Most Popular Content of 2007

  1. Embankment Dams in Earth Fissure Risk Zones-a Regulator’s Dilemma – Published 09/27/2007 (1,338 total page impressions)
  2. Highway Cut Slopes in Rock: Specialized Excavation and Enhancement Techniques – Published 08/28/2007 (915 total page impressions)
  3. Free Online Access to Natural Hazards Journal – Published 11/01/2007 (293 total page impressions)
  4. The Ultimate Geotechnical Engineering Challenge – Published 05/29/2007 (1,005 total page impressions)
  5. LRFD for Bridge Substructure Design, Note 2 – Published 06/21/2007 (800 total page impressions)
  6. Landslide Occurs in Residential La Jolla California – Published 10/04/2007 (360 total page impressions)
  7. 17 Years Ago: Bizarre Drilling Disaster at Lake Peigneur – Published 11/21/2007 (166 total page impressions)
  8. LRFD for Bridge Substructure Design, Note 1 – Published 04/23/2007 (908 total page impressions)
  9. Devil’s Slide Tunnel Construction Kicks Off – Published 09/19/2007 (359 total page impressions)
  10. Geotechnical Engineering of the new Tacoma Narrows Bridge – Published 10/08/2007 (283 total page impressions)
  11. gINT Professional Software Explained – Published 06/25/2007 (595 total page impressions)
  12. Java Mud Volcano Summary – Published 06/13/2007 (623 total page impressions)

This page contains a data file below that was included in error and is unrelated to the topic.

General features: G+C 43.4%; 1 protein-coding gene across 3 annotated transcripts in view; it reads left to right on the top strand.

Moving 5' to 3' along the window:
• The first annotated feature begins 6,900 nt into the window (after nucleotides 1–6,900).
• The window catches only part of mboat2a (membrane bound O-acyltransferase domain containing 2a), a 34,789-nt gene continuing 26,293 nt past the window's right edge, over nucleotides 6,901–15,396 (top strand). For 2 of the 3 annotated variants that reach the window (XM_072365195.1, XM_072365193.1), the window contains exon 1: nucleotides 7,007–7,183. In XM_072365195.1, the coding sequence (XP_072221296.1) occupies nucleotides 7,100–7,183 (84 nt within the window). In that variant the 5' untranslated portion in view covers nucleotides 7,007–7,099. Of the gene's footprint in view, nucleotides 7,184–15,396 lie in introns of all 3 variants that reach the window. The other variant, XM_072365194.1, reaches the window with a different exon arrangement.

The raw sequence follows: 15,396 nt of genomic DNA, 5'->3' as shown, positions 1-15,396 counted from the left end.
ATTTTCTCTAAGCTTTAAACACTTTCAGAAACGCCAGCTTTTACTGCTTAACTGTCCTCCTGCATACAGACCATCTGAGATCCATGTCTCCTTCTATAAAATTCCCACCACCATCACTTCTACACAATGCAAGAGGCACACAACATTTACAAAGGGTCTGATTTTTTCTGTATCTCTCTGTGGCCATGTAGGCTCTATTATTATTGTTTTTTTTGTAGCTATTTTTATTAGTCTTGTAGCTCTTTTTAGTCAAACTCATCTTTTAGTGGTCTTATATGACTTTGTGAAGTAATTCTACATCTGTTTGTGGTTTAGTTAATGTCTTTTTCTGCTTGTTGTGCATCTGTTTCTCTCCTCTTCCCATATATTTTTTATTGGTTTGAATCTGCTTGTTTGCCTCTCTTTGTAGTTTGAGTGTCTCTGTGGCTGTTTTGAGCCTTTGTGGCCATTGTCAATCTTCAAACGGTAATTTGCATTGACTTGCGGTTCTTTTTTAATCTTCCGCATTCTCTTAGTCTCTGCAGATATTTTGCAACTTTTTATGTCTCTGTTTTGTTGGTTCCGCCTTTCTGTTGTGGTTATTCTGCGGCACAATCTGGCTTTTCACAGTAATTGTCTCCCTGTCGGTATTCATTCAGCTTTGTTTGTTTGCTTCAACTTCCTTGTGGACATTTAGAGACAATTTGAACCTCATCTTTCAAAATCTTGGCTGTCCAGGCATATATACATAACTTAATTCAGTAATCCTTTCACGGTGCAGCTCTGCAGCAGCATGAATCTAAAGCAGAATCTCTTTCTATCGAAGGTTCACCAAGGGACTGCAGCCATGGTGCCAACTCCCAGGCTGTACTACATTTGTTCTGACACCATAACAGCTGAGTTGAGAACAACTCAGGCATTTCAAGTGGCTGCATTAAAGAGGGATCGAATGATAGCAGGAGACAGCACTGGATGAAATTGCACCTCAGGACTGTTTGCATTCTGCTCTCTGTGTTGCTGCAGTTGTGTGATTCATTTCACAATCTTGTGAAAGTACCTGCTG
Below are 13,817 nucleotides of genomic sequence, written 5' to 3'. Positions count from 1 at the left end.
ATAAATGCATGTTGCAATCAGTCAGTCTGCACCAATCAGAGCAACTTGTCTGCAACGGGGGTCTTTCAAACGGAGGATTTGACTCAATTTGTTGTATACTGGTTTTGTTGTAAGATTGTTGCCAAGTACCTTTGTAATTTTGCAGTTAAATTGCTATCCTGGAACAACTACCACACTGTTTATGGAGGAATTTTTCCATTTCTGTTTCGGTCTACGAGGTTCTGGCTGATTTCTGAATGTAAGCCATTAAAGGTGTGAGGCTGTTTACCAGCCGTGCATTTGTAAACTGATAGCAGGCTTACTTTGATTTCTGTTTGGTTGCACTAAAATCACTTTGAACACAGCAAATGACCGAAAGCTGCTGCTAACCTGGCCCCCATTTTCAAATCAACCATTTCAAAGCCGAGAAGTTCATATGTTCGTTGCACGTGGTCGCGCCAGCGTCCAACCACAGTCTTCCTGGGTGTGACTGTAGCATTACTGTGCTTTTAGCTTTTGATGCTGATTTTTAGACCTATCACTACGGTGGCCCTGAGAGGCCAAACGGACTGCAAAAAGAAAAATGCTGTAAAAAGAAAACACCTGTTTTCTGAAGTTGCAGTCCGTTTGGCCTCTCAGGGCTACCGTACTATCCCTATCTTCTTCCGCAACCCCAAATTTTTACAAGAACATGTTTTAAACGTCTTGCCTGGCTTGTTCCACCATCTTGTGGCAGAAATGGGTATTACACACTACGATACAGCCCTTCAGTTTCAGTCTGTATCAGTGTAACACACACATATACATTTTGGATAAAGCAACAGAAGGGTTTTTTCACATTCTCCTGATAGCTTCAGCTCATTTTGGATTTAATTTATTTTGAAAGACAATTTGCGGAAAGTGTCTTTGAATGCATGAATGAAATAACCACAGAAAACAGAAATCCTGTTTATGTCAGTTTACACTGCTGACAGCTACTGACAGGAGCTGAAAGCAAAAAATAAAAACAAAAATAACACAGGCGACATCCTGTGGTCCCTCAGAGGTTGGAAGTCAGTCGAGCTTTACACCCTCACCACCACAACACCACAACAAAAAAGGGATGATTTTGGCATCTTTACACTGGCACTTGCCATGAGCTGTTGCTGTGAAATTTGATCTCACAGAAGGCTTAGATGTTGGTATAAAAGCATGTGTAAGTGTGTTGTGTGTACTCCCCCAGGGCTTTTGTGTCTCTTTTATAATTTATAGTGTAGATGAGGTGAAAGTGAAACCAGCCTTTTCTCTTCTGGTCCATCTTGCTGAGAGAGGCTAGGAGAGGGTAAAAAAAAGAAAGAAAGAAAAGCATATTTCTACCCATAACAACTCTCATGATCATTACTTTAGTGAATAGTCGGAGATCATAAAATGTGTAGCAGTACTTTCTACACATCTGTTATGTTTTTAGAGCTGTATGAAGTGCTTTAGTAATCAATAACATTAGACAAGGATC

13. VBA and Excel for Engineers and Scientists – Published 04/05/2007 (776 total page impressions)
  14. Anniversary of Loma Prieta Earthquake – USGS Warns of Hayward Fault – Published 11/01/2007 (172 total page impressions)
  15. Hanging Lake Tunnel (Colorado) repair nearly complete – Published 10/17/2007 (205 total page impressions)

Think my math is a little fuzzy? You are right. Because some articles have been published longer than others, I thought the true measure of a content item’s popularity was not simply the number of page impressions ("hits" for the layman), but rather the number of page impressions divided by the length of time it has been published.

Some of the popular ones were slightly surprising to me, but if anything is clear it is that people really seem to appreciate the original (and republished) technical articles. I have certainly taken note of that, and in 2008 I will try to step up my efforts to solicit articles from our colleagues. I have some more reflections on the first calendar year of and some goals for the new year that I’ll share with you all in a separate post. Again, Happy New Year, and thanks for visiting!